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Interventions for reducing readmissions – are we barking up the right tree?
Israel Journal of Health Policy Research volume 2, Article number: 2 (2013)
Readmission reduction is at the focus of health care systems worldwide in efforts to improve efficiency across care settings. Yet, setting targets for readmission reduction is complicated due to inconsistencies in evidence pointing to effective organization-wide interventions and because of inverse incentives (such as maintaining high occupancy rates). Nonetheless, readmission reduction is one of the few quality measures that, if implemented properly, can serve as a catalyst for system integration. Appropriate mechanisms should be applied to hospitals as well as ambulatory settings to ensure that accountability is assigned to all stakeholders.
Readmissions reduction as a re-emerging theme
Setting acceptable rates for readmission reduction and identification of effective interventions to achieve predetermined goals have been the focus of health care policy and practice for several decades. Recently, regulators in Europe, the United States, and Israel, have directed unprecedented incentives in an effort to tackle readmissions.
Several converging trends may explain why readmission reduction has become a focal point in health policy worldwide. Health systems are facing considerable strain associated with population aging and ensuing chronic disease at younger ages. These phenomena, coupled with the economic crisis, require health systems to increasingly pursue effectiveness and waste reduction in the management of population health. The promise of preventing a large proportion of the annual admissions is naturally quite compelling in these times.
In addition, the last decades have seen an increasing emphasis on quality measurement and quality improvement as key aspects of efficient health systems management worldwide. Variability in the rates of readmission  alludes to the potential for improvement in this care domain. Measurement of hospital readmission within 30 days of discharge is often used as a quality measure because it is relatively easy and inexpensive to measure, and may reflect poor quality of care during, or immediately after, discharge. Reducing the rates of readmissions, especially those that can be deemed as "avoidable", offers the prospect of improving care while simultaneously reducing health care costs. However, most of the current literature does not justify the use of rates of readmission as an indicator of the quality of hospital care [2, 3].
Despite the lack of consensus in defining "avoidable" readmissions , it is generally agreed that about 10–20% of early (commonly measured as 30-day) readmissions are unjustified, suggesting that we should not overlook the importance of reducing unnecessary readmissions. The growing interest in readmission reduction, as reflected by recent international policy mainly in the U.S. and the U.K., is also evident in the proliferation of studies in this field, which has more than doubled in 2011–2012 compared to yearly rates of publication over the past decade.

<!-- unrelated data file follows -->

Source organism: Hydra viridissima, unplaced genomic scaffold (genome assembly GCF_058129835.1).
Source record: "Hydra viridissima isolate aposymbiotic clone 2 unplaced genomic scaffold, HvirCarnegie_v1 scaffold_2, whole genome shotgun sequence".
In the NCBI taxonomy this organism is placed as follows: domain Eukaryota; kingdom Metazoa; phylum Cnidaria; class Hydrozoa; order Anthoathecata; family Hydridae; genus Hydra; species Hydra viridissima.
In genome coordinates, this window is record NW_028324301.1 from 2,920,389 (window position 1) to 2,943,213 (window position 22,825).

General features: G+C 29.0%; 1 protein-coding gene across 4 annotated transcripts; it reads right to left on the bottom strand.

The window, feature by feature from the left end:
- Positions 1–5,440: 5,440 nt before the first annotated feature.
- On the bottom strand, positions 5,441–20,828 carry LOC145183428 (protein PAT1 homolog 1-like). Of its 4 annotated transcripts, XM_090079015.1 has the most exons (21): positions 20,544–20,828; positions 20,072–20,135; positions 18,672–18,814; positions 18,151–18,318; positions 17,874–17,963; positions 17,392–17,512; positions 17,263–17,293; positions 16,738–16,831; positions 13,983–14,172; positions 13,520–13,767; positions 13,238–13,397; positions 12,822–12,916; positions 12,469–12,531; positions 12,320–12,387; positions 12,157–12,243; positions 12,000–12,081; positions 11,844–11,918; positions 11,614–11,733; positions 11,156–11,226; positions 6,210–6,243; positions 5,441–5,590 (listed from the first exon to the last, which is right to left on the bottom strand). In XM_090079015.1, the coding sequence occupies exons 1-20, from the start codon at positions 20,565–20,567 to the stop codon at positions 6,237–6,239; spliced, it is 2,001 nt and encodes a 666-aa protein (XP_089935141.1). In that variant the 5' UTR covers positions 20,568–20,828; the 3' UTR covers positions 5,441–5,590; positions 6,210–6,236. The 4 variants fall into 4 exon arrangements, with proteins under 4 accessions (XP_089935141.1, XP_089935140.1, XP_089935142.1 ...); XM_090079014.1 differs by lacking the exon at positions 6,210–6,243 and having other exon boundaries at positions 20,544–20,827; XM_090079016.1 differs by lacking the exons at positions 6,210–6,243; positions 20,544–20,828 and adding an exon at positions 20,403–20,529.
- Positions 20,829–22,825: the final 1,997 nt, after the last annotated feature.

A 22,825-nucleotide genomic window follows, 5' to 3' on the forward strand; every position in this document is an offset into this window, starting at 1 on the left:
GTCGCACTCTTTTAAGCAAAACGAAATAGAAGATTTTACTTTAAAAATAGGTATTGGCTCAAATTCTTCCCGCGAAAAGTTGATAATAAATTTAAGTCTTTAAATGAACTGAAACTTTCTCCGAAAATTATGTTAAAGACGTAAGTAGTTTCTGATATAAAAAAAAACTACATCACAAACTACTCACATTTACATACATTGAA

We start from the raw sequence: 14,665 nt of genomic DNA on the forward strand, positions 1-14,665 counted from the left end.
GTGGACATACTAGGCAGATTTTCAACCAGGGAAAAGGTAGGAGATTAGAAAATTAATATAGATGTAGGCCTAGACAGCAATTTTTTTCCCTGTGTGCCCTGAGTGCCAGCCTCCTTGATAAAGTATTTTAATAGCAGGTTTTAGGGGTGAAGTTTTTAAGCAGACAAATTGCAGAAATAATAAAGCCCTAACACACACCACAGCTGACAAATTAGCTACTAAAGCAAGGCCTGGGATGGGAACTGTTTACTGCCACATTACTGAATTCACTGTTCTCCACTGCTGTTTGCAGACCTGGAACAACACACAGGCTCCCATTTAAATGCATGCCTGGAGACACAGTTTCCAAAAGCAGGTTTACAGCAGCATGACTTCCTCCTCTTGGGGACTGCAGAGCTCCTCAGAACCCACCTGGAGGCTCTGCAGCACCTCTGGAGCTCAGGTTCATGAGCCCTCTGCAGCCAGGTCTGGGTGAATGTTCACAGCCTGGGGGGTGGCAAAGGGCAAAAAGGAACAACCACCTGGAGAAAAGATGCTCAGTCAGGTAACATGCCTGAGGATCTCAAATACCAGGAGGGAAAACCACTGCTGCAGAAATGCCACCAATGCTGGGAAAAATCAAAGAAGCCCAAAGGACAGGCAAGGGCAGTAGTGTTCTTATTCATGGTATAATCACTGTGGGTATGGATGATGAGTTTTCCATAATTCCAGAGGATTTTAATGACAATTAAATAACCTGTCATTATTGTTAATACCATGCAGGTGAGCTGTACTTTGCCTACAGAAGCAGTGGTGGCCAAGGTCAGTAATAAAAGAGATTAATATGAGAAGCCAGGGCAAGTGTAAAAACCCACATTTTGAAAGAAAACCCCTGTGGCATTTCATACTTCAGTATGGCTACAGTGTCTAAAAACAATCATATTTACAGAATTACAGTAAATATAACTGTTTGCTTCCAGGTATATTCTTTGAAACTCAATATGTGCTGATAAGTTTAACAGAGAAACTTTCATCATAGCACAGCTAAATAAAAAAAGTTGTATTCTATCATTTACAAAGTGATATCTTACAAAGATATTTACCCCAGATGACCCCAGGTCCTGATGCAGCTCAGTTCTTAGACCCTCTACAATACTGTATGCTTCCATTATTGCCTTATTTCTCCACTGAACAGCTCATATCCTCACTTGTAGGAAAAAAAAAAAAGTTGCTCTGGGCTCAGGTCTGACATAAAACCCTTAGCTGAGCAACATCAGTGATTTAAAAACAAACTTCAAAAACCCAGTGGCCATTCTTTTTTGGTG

Readmission reduction – what really works?
The paper by Benbassat et al.  provides an important summary of decades of published assessments of the effectiveness of interventions for reducing readmissions in a multitude of health care settings (including hospitals and ambulatory care settings). With a wealth of published data, and a comprehensive compilation of systematic reviews markedly different from one another in methodology and setting, the paper  is an important tool for policymakers interested in the bottom line, i.e., What really works in reducing readmissions?
Yet, there are several issues and limitations that must be acknowledged when considering the translation of published evidence into actual health care policy and practice. First, given the breadth of literature in the area, a meta-review is an exceptionally valuable tool for summarizing findings and providing direction to evidence-based policy and practice. However, meta-reviews are contingent on studies previously summarized in meta-analyses and therefore are subject to a publication lag and are affected by the types of inclusion criteria employed in each of the summarized reviews. In the field of readmission interventions, recent studies have shed new light on the effectiveness of some integrative interventions. Moreover, replications of controlled trials in larger demonstration or prospective cohort studies provide invaluable evidence on the generalizability and large scale implacability of the suggested interventions. Recent Randomized Controlled Trials [6, 7] that have been replicated in larger cohort studies [8, 9] present the positive effects of an in-hospital discharge planning intervention, coupled with a post-discharge follow-up component.
Second, most studies of readmissions focus on single conditions as the reason for the index hospitalization and often limit the analysis to readmissions for clinically related reasons. Chronic heart failure (CHF), chronic obstructive pulmonary disease (COPD), and pneumonia are the three most commonly studied diseases associated with readmissions. This focus on a specific disease is clinically appealing, as the root cause related to the readmission is often sought. However, readmissions are rarely caused by factors solely related to the index admission  and multimorbidity is a major risk factor for readmission, calling for a broader, non-disease-specific assessment of the risks and solutions. A typical patient admitted with CHF could potentially have six additional serious chronic illnesses and complex socially related characteristics, which are just as likely causes of readmission.